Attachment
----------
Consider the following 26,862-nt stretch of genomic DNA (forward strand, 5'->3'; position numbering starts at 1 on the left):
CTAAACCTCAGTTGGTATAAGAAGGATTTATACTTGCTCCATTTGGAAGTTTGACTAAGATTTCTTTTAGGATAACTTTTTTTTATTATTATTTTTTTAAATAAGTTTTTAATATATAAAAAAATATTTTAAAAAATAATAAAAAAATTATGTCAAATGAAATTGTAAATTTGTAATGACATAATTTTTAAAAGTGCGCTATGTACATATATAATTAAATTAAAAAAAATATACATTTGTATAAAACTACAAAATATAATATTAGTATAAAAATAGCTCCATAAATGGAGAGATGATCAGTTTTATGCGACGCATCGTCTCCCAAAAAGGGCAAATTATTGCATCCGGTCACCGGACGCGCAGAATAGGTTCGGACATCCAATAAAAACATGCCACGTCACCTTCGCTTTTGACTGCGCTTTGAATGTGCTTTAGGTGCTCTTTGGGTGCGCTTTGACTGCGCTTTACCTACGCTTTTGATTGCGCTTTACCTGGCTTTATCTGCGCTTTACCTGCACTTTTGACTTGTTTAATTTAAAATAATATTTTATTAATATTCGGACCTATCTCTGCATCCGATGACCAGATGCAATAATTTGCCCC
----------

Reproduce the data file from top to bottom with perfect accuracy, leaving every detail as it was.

Consider the following 26,862-nt stretch of genomic DNA (forward strand, 5'->3'; position numbering starts at 1 on the left):
CTAAACCTCAGTTGGTATAAGAAGGATTTATACTTGCTCCATTTGGAAGTTTGACTAAGATTTCTTTTAGGATAACTTTTTTTTATTATTATTTTTTTAAATAAGTTTTTAATATATAAAAAAATATTTTAAAAAATAATAAAAAAATTATGTCAAATGAAATTGTAAATTTGTAATGACATAATTTTTAAAAGTGCGCTATGTACATATATAATTAAATTAAAAAAAATATACATTTGTATAAAACTACAAAATATAATATTAGTATAAAAATAGCTCCATAAATGGAGAGATGATCAGTTTTATGCGACGCATCGTCTCCCAAAAAGGGCAAATTATTGCATCCGGTCACCGGACGCGCAGAATAGGTTCGGACATCCAATAAAAACATGCCACGTCACCTTCGCTTTTGACTGCGCTTTGAATGTGCTTTAGGTGCTCTTTGGGTGCGCTTTGACTGCGCTTTACCTACGCTTTTGATTGCGCTTTACCTGGCTTTATCTGCGCTTTACCTGCACTTTTGACTTGTTTAATTTAAAATAATATTTTATTAATATTCGGACCTATCTCTGCATCCGATGACCAGATGCAATAATTTGCCCC